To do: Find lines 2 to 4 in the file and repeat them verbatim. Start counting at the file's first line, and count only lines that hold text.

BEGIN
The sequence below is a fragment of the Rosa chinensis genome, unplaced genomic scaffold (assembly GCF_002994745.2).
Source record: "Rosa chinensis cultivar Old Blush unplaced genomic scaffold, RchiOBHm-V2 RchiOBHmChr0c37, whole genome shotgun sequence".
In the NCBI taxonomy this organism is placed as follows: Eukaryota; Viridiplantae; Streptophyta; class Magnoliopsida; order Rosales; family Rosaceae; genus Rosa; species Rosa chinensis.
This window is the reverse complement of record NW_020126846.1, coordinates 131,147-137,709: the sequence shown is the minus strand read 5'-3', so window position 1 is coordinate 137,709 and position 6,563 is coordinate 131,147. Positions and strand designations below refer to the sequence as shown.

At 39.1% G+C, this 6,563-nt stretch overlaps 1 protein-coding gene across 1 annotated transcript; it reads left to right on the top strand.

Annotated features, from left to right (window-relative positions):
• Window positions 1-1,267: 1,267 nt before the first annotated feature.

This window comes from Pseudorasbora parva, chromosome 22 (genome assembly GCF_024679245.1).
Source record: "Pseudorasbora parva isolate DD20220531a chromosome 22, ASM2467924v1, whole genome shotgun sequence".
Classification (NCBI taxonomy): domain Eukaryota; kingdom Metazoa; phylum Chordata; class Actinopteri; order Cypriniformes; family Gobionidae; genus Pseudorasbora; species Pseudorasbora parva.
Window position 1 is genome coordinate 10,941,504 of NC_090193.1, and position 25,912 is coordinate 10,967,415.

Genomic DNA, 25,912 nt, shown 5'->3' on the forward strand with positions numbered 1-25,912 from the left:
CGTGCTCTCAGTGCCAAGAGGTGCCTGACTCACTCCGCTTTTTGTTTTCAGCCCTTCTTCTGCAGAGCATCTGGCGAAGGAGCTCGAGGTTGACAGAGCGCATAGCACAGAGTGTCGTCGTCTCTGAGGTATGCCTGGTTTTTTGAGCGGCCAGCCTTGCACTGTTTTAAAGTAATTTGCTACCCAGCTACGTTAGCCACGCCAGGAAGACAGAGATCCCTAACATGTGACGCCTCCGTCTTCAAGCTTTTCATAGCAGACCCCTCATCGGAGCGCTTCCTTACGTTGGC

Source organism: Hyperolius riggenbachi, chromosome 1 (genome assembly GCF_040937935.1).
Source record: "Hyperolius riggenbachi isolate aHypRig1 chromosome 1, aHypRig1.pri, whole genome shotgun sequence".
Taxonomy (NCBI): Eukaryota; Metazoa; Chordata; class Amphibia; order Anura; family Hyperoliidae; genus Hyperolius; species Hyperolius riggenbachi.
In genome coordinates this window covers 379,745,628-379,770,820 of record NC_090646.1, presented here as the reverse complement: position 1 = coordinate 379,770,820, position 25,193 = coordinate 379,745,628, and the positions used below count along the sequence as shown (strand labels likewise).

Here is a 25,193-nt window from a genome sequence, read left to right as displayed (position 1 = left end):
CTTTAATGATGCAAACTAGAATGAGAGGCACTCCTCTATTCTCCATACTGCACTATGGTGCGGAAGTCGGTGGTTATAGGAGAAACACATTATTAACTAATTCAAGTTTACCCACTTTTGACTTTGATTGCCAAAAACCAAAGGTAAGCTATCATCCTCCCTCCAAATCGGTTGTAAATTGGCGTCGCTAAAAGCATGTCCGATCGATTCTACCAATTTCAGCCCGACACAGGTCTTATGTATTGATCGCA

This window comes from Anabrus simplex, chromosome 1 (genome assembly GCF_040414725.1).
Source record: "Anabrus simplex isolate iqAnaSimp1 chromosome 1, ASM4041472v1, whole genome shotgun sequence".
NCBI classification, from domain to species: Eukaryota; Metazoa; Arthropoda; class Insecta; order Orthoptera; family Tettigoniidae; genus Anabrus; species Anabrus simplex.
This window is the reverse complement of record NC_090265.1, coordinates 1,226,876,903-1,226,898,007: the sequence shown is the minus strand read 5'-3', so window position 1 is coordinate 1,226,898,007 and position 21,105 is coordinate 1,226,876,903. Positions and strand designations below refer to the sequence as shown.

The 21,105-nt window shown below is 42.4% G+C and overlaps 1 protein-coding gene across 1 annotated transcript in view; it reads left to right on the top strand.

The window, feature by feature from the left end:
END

Source record: "Rosa chinensis cultivar Old Blush unplaced genomic scaffold, RchiOBHm-V2 RchiOBHmChr0c37, whole genome shotgun sequence".
In the NCBI taxonomy this organism is placed as follows: Eukaryota; Viridiplantae; Streptophyta; class Magnoliopsida; order Rosales; family Rosaceae; genus Rosa; species Rosa chinensis.
This window is the reverse complement of record NW_020126846.1, coordinates 131,147-137,709: the sequence shown is the minus strand read 5'-3', so window position 1 is coordinate 137,709 and position 6,563 is coordinate 131,147. Positions and strand designations below refer to the sequence as shown.